If you haven’t watched the last season of “Avatar: The Legend of Korra” and you hate spoilers, you can watch all the episodes of Korra on Nick.com for free until January 5th.
Still here? Okay! Spoilers!
It was originally written in the script over a year ago that Korra and Asami held hands as they walked into the spirit portal. We went back and forth on it in the storyboards, but later in the retake process I staged a revision where they turned towards each other, clasping both hands in a reverential manner, in a direct reference to Varrick and Zhu Li’s nuptial pose from a few minutes prior. We asked Jeremy Zuckerman to make the music tender and romantic, and he fulfilled the assignment with a sublime score. I think the entire last two-minute sequence with Korra and Asami turned out beautiful, and again, it is a resolution of which I am very proud. I love how their relationship arc took its time, through kindness and caring. If it seems out of the blue to you, I think a second viewing of the last two seasons would show that perhaps you were looking at it only through a hetero lens.
The bolding is mine. But I watched the whole of Season 4 over Christmas and I can tell you, start to finish, I thought “Oh, wow, are they really going there?”
When we meet her, Korra is actually struggling with her identity as the Avatar and how hard it is to master Airbending (the first season is called ‘Air’) and truly be the Avatar. But as Korra grows and changes and becomes her own person and not just the Avatar, things change. That’s the whole plot of the second season, changes. It’s even called ‘Changes.’ Korra finally comes into her own, but then the world changes and she has to start over.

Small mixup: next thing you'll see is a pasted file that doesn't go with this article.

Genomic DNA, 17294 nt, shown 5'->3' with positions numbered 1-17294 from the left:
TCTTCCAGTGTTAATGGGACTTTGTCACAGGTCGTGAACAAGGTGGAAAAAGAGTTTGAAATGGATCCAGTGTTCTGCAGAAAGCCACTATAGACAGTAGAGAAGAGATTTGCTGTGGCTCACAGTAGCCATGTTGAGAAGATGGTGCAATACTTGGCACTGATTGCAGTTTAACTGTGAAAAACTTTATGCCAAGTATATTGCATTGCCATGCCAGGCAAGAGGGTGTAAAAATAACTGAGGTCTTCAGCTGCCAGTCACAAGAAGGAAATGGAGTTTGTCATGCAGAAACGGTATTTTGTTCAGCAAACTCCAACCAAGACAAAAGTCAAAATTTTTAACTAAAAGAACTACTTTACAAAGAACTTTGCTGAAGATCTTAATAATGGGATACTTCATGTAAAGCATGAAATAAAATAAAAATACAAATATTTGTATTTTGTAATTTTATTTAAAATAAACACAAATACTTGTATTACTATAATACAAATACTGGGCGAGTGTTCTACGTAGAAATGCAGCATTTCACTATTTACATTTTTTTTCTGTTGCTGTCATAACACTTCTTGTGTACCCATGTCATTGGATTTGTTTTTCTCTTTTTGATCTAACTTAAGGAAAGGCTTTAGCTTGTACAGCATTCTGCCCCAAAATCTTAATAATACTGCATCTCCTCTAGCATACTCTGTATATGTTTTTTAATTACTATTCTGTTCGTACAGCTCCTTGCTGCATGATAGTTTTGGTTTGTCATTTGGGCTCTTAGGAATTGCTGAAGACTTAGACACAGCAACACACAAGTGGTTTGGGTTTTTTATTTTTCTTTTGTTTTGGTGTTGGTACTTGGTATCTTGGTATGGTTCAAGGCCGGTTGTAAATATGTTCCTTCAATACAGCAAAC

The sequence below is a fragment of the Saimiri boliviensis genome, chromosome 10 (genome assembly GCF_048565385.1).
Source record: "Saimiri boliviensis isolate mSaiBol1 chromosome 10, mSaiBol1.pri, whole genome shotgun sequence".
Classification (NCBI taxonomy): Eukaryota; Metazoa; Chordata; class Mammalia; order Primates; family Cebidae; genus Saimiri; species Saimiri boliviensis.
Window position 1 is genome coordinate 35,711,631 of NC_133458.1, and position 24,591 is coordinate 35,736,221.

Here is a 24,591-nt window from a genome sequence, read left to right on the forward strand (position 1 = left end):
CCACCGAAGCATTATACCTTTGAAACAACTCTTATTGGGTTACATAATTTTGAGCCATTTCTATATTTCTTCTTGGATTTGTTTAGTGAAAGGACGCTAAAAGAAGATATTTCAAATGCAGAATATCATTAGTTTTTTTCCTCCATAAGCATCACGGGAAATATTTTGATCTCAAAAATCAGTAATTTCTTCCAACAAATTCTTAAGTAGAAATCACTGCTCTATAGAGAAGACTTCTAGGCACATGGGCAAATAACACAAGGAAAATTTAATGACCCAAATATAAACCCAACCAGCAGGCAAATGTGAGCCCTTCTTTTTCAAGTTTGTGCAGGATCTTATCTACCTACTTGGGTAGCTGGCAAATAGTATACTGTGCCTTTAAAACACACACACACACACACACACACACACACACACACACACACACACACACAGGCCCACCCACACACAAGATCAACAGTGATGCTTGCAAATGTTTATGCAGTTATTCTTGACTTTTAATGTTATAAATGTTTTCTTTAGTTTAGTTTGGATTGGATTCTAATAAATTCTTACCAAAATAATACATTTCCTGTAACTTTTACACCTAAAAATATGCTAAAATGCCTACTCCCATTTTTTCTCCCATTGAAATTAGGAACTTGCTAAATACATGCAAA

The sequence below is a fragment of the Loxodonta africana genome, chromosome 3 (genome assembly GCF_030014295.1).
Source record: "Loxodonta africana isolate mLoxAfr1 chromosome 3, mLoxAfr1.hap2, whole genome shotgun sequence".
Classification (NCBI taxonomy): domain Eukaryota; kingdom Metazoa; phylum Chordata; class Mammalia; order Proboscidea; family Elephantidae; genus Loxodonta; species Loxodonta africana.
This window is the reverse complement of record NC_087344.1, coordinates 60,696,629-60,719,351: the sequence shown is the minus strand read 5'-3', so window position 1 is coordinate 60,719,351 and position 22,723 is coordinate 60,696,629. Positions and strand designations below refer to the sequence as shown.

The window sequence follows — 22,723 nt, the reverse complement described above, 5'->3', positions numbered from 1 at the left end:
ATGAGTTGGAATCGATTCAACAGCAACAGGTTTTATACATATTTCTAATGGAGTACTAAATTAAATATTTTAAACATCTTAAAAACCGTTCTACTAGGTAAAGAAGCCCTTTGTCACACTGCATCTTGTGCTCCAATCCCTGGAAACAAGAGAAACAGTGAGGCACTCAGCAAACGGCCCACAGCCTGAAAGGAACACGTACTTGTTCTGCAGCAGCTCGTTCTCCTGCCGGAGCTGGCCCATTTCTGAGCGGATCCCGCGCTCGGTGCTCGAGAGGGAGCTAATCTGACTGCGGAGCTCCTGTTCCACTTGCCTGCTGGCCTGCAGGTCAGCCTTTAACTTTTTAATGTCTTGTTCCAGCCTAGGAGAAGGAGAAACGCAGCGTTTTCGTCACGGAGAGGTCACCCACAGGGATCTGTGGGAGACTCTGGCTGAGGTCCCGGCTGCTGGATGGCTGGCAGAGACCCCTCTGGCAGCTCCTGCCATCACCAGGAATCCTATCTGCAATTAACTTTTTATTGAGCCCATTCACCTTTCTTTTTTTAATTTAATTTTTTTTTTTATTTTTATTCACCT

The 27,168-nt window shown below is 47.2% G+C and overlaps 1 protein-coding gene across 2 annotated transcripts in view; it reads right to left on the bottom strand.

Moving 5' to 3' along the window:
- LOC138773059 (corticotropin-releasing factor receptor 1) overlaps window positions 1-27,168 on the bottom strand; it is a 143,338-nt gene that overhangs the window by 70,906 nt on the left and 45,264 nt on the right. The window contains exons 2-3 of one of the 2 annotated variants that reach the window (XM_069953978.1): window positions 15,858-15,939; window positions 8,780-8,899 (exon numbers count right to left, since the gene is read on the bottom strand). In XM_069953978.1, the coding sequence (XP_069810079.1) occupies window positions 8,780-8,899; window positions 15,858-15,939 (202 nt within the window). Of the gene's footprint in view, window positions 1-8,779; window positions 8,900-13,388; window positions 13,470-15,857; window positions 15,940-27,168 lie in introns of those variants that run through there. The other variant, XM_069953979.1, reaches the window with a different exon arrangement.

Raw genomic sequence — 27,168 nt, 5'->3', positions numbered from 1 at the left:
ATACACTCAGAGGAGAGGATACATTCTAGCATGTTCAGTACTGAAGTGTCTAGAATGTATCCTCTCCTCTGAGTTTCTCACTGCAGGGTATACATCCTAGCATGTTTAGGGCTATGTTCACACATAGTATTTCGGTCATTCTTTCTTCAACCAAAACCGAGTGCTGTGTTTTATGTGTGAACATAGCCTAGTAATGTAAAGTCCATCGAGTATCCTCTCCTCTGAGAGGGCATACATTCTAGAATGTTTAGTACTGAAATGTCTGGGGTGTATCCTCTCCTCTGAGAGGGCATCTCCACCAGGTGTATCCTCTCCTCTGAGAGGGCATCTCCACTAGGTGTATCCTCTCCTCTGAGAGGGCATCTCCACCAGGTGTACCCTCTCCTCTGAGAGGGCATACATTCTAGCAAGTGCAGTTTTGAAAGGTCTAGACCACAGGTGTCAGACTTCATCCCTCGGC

Once we hit the third season, it was clear that the idea of Korra having a relationship with anyone was secondary, and that was good. It’s always a bit bleah when people have to end up paired off. Sometimes the happy ending is alone. The writers knew that Mako and Korra were only season 1 endgame, that they’d break up in season 2, and that worked well.
Which brought us to season 3, ‘Spirits,’ where Asami and Korra are still friends, but neither are doing much by way of dating. Season 3 ended with Korra being pretty much crippled and not wanting to talk to anyone of her old friends … except she was writing to Asami. A lot.
Yeah, there was no build up at all to the finale. I totally believe all you confused people.
Season four was a very weird slow build up, where Korra was struggling to find her own relevancy in a new world, Asami was trying to find her place and rebuild her life (her father… evil, subplot, my cabbages!), and then Korra vanished. Of course it was to go on a healing spiritual journey with everyone’s favorite, Toph, but when she meets with Asami again, they clash and they fight.
Asami was worried, Korra’s sorry, but they’re both clearly in that place where they care about each other and don’t know how to explain it. If you just look at the part where Korra blushes when Asami compliments her on her new haircut, you have to realize that these are cartoons. They went to the extra effort to show Korra’s reaction to Asami’s compliment.
Korra does not react like this to anyone else, not even her ex-boyfriend, complimenting her.
This was a great year-end present to everyone who stuck by Korra, watched the show about a strong, capable, young woman be shunted off to the sidelines by Nick over and over, and finally now an ending that can give a lot of kids hope that they too will be loved for who they are. Gay, straight, bi, or figuring it out.
You can watch all the episodes of Korra on Nick.com for free until January 5th. Go watch now.